Being a Book Lover But Not an Avid Reader

Being a Book Lover But Not an Avid Reader

I knew that I wanted to be an English major by the time I was 14. English was not only a subject that I did well in, but it was also one that actually held my attention. I was an editor and contributor for the school literary magazine, and I even came third in a school-wide poetry recitation contest. But I always had trouble saying, “I like reading.”

Let me first say that I love books. I love holding a book in my hands. Mid-size paperbacks with soft pages and flexible spines−man, they are the best. I like walking around knowing that I have a book in my bag, that I could close out the world and just focus on the piece of work in my hands. If I wanted to. I’m so comfortable in bookstores, and libraries make me feel the kind of excitement you get before you go to see a show. But I wouldn’t be 100% honest if I said, “I like reading.”

book with blanket and cup of tea

How could I say such a thing?

Part of me wants to put on a fancy blazer, sit in an armchair and peer at some observations I’ve made on a clipboard, try to play psychologist and analyze why it is that I don’t like reading when I’ve devoted so much of my life to it. But I won’t jump into a deeply interpretive analysis. Why don’t I like reading? I don’t quite know.

The better question is: “What is it that I don’t like about reading?” Well, I don’t like it when an author’s writing style doesn’t mesh with me right away. I’m not one of those people that says, “I’ll give this book 50 pages and quit if I don’t like it by then,” because instead, I’ll just read 20 pages and then let it sit on my shelf for two years after that. I’ll ignore it like a mistake I made that I don’t want to confront.

I have a hard time picking up a book once I start to dislike the protagonist, whether or not that is an intentional device of the author. I am also easily affected by disturbing or upsetting subject matter, though that usually just keeps me from starting a particular type of book in the first place.

What it really comes down to: I am very picky.

If I’m going to invest hours in reading a book, I want to enjoy it. After years of reading all sorts of books for school, reading became more of an obligation than a pleasure. My mind was trained to view it that way, even if part of me (that book-loving part that I detailed in the second paragraph) wanted so much to figure out how to like reading again. Every once in a while, I’d go to the bookstore or library, pick out a book and think, This is the one. This is the book that will make me like reading again.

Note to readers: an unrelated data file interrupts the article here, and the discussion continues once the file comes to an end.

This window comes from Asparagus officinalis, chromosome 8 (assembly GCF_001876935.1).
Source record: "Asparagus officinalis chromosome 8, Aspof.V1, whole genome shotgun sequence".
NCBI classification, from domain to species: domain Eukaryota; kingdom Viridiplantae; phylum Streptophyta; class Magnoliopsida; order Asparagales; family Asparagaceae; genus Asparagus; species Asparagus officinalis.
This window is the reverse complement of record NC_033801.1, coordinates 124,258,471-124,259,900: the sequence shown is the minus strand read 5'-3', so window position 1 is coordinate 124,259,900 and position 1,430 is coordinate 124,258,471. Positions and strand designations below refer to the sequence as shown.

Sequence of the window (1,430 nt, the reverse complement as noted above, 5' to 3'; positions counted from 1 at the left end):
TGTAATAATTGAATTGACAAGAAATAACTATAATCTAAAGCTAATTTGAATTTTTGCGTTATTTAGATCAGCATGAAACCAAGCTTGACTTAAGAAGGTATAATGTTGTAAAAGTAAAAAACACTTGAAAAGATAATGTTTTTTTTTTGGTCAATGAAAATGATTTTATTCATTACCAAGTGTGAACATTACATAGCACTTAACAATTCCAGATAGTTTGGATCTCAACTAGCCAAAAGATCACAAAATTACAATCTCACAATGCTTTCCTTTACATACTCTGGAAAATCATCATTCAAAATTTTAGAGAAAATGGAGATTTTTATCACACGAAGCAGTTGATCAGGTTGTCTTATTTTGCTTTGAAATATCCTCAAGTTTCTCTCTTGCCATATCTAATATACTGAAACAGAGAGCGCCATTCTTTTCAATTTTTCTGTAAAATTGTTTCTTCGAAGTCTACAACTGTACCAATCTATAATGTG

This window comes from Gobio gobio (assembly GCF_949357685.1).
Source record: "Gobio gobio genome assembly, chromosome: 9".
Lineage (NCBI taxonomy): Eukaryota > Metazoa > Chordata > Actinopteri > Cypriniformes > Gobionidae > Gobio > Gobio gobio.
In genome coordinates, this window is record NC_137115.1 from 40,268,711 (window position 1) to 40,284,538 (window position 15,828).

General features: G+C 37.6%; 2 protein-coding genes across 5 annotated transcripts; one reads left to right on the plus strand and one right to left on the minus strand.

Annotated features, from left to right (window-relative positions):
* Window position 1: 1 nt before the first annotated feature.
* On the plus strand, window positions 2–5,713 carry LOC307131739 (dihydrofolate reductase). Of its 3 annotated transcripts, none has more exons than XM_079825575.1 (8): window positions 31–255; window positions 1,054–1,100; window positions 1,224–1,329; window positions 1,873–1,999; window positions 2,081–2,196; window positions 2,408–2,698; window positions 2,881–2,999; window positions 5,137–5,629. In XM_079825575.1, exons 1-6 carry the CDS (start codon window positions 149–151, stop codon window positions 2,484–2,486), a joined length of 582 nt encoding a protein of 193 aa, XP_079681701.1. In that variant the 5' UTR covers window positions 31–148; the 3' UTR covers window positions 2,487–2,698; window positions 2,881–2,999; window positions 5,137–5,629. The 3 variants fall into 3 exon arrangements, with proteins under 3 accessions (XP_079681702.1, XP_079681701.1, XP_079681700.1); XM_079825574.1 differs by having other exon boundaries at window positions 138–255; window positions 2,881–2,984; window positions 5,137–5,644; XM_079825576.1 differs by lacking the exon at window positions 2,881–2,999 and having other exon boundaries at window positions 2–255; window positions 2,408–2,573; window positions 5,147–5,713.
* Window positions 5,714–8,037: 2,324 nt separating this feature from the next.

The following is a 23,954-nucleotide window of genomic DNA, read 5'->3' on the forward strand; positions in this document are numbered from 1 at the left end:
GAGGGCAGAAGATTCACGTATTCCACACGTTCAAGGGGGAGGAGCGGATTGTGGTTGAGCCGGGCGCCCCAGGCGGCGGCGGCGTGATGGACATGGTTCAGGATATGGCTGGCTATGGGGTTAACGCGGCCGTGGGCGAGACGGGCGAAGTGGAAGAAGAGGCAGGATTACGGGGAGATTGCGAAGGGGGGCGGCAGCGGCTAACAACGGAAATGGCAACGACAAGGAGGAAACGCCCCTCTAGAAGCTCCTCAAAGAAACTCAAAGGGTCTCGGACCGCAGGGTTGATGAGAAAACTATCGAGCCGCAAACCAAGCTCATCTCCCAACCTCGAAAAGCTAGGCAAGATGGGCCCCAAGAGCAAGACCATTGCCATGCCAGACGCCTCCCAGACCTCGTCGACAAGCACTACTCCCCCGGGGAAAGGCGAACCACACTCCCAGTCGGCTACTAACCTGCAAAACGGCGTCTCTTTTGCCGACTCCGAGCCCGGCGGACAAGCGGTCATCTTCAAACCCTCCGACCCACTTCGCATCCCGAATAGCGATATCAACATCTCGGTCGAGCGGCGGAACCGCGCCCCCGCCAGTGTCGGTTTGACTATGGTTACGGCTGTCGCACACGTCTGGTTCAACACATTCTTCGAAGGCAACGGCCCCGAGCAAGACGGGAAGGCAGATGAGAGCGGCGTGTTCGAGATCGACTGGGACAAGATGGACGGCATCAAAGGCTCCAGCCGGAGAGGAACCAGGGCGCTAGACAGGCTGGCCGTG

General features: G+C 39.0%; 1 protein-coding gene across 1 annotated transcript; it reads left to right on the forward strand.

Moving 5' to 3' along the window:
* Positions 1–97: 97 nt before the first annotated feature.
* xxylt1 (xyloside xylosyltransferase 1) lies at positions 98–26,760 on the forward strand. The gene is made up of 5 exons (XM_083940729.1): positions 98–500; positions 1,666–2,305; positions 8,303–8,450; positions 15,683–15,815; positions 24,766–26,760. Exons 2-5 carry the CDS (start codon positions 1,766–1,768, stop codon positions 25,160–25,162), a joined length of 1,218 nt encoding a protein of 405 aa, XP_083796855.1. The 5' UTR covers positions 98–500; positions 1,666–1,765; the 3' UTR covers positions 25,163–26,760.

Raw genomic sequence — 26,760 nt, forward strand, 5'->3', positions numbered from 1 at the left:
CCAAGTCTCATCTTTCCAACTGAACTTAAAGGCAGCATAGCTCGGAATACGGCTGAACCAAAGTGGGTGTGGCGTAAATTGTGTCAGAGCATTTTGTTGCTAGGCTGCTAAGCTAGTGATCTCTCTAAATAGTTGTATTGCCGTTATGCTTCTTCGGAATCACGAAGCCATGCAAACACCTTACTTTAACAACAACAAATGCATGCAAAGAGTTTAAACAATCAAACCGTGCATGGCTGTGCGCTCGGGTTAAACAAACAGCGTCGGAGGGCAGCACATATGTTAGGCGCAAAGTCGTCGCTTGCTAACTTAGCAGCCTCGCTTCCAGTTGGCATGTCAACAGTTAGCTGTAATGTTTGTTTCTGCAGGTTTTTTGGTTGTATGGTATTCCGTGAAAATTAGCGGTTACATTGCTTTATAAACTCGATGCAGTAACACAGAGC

Obviously that is way too much pressure to put on a book, especially when you’re someone with such specific taste as me. And naturally, I have not found a perfect book that has made me do a 180 and be a card-carrying, full-fledged avid reader.

tabby cat with blanket and book and tea

My first step on the road to becoming a reader: figuring out what I like.

Being able to identify a niche that fits my taste has been immensely helpful in converting me into a bookworm. In the past 9 months or so, I’ve finally been able to put a box around what I like to read. I like reading books set in other cultures, usually in historical periods, in which relationships (platonic and/or romantic) play a driving role in the plot. Honestly, I really only need two of those characteristics to pique my interest, but all three is probably going to be a winner for me.

An example: All the Light We Cannot See by Anthony Doerr. I am currently reading this book, and it’s ticking all the boxes for me. Plus, his prose is some of the most vivid and meticulously crafted that I’ve ever read. Disclaimer: when I say that I’m “currently reading” this book, I mean that I’ve been reading it for over six months and the last time that I touched it was in mid-August. This is what me reading a book that I love looks like.

Don’t get me wrong, when I’m in the act of reading a book that I like, I don’t view it as a chore. It’s just that this view keeps me from picking up the book as often as I should.

My second step: forcing myself to Just. Freaking. Read.

If you read my Work In Progress Wednesday post, you know that the goal I want to set for myself this month is to read two books. I need to retrain myself to not view reading as a chore.

I’m hoping that setting this goal will help me to foster a new perspective that I can eventually turn into a habit. Being a book lover who doesn’t love reading is very weird. I’m ok with being weird in other ways, but this part of me is some weird I’d like to do away with.

If you’d like to see if I can will this weird away, look for my next WIP Wednesday post on the first Wednesday in November.